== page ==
Man skal anstrenge sig noget for ikke at få alt muligt forstyrrende output fra SML fortolkeren, dels er det ret uintuitivt hvordan man får fortolkeren til at stoppe og dels hedder unært minus altså ~ og ikke - på SML jargon. Det er sådan set fint nok at skelne mellem unært og binært minus, men det er ret besværligt, hvis man vil have et normalt minus ud som resultat. Typesystemet er også lidt træls, hvis man fx laver en funktion, der ganger kvadratet af argumentet med pi, så er typen jo fn : real over i real, og så kan man ikke kalde funktionen med 7 som argument, men 7.0 er fint.

Alt i alt er Standard ML ikke ret godt til at skrive almindelige brugbare programmer i. Men bogen er sådan set ok.
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Publication

Prentice Hall (1988), Hardcover, 464 pages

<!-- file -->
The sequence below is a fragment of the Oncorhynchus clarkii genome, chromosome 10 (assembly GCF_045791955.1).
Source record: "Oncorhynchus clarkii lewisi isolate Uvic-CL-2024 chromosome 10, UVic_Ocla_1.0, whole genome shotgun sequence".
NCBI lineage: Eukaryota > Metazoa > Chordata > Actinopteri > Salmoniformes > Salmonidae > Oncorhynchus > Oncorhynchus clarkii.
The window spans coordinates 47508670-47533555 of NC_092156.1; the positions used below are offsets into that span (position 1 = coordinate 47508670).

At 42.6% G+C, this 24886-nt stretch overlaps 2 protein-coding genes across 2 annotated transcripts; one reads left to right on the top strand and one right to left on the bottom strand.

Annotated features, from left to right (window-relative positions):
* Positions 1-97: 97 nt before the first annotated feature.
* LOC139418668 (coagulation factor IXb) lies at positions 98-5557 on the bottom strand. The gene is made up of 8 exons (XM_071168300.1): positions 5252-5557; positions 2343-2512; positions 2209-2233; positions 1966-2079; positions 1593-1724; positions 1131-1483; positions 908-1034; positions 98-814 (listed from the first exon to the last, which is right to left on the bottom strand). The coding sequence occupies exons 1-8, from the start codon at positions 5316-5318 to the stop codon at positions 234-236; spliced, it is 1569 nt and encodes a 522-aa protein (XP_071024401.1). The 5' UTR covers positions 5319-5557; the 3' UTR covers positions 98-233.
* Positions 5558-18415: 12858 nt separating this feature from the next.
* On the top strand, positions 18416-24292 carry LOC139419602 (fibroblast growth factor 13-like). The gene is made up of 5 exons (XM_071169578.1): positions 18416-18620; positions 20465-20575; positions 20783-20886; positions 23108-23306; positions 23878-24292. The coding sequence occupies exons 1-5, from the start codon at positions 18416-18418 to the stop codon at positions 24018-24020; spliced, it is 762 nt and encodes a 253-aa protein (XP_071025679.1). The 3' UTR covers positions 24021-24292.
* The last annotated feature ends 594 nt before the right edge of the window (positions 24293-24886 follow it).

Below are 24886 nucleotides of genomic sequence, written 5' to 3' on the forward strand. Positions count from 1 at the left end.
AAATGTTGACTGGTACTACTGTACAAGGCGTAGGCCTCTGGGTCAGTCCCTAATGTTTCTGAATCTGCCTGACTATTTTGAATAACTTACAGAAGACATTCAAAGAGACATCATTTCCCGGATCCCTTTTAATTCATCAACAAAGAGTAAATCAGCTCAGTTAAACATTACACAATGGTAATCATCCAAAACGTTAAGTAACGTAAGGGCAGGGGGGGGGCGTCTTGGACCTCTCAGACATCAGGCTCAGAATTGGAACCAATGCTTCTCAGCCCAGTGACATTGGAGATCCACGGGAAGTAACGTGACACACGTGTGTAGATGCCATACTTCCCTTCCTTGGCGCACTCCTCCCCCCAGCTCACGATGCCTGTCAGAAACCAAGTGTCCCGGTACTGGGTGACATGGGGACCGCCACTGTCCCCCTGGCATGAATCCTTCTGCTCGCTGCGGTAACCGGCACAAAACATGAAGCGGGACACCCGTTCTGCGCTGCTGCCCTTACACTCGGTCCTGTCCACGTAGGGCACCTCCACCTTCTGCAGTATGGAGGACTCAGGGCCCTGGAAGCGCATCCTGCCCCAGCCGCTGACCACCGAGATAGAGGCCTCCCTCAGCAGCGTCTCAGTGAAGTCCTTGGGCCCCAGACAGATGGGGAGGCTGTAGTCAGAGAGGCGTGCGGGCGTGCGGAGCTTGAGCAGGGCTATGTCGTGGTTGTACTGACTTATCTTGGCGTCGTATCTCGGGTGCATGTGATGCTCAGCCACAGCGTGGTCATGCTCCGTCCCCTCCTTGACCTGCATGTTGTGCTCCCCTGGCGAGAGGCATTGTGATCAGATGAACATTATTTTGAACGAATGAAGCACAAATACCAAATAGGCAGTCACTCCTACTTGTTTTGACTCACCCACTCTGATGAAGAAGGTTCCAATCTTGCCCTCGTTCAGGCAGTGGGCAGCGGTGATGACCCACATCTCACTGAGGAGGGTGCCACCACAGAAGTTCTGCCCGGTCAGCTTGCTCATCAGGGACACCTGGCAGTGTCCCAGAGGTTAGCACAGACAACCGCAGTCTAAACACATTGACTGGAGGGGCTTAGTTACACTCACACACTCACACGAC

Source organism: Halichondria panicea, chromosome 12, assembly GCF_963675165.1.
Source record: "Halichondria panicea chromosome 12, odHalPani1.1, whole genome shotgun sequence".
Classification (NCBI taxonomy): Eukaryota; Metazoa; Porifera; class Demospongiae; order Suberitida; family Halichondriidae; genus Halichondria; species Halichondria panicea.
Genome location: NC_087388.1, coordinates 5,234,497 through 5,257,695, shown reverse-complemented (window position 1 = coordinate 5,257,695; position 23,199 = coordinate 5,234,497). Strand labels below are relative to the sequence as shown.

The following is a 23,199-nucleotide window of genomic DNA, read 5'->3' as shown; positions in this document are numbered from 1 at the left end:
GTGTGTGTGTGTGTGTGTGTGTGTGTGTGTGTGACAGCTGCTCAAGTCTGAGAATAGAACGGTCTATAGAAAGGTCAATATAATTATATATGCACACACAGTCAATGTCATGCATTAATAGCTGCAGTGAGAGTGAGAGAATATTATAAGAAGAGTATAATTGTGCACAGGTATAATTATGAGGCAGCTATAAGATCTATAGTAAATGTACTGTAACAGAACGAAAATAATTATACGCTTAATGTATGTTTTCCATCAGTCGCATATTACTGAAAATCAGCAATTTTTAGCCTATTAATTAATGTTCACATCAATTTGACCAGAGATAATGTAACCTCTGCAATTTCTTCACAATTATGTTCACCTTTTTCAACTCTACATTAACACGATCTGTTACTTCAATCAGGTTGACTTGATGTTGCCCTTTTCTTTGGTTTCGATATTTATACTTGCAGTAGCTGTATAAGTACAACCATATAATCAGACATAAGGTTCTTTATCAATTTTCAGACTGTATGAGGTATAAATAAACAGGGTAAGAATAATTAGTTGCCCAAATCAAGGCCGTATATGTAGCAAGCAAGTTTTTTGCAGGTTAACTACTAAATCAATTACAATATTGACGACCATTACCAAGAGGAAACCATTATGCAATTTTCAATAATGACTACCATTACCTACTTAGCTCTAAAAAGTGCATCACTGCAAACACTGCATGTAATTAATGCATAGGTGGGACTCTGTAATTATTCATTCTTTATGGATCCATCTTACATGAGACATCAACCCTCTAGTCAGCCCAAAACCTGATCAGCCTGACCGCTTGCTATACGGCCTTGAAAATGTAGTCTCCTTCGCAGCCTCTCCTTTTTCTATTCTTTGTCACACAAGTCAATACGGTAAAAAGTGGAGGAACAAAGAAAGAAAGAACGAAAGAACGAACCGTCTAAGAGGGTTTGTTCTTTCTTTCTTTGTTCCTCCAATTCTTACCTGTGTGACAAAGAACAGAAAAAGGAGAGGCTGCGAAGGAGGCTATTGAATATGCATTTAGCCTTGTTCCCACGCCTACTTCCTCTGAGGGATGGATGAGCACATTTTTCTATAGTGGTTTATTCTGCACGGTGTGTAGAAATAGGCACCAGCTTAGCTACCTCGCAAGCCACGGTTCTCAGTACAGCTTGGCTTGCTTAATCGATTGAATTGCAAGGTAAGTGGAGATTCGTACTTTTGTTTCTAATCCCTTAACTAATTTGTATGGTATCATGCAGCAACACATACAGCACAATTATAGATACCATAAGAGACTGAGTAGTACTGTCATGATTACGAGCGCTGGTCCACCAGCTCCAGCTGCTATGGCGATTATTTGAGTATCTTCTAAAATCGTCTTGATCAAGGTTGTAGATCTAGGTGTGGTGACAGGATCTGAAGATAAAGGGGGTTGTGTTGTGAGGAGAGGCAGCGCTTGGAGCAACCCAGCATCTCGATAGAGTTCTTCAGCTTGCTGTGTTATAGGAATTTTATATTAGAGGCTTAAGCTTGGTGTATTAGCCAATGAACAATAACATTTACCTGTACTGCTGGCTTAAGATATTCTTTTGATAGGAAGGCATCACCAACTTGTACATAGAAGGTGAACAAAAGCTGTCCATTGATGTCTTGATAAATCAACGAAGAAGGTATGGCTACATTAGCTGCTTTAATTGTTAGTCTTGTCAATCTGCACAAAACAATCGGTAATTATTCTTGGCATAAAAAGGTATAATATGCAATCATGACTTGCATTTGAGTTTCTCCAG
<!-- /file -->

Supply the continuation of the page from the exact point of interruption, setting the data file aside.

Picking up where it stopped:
Language

Original language

English

Physical description

464 p.; 23.5 cm

ISBN

0133316610 / 9780133316612

Local notes

Omslag: Ikke angivet
Omslaget viser titel og forfatternavn samt editor og forlag med sort på en hvid og rød baggrund
Indskannet omslag - N650U - 150 dpi
Prentice-Hall International Series in Computer Science
Side 342: To become a really good programmer is like becoming a good piano player or a good craftsman. You need both talent and a lot of practice, and there is really no short cut to that goal. The reason is that programming is a form of problem solving, which is a difficult task.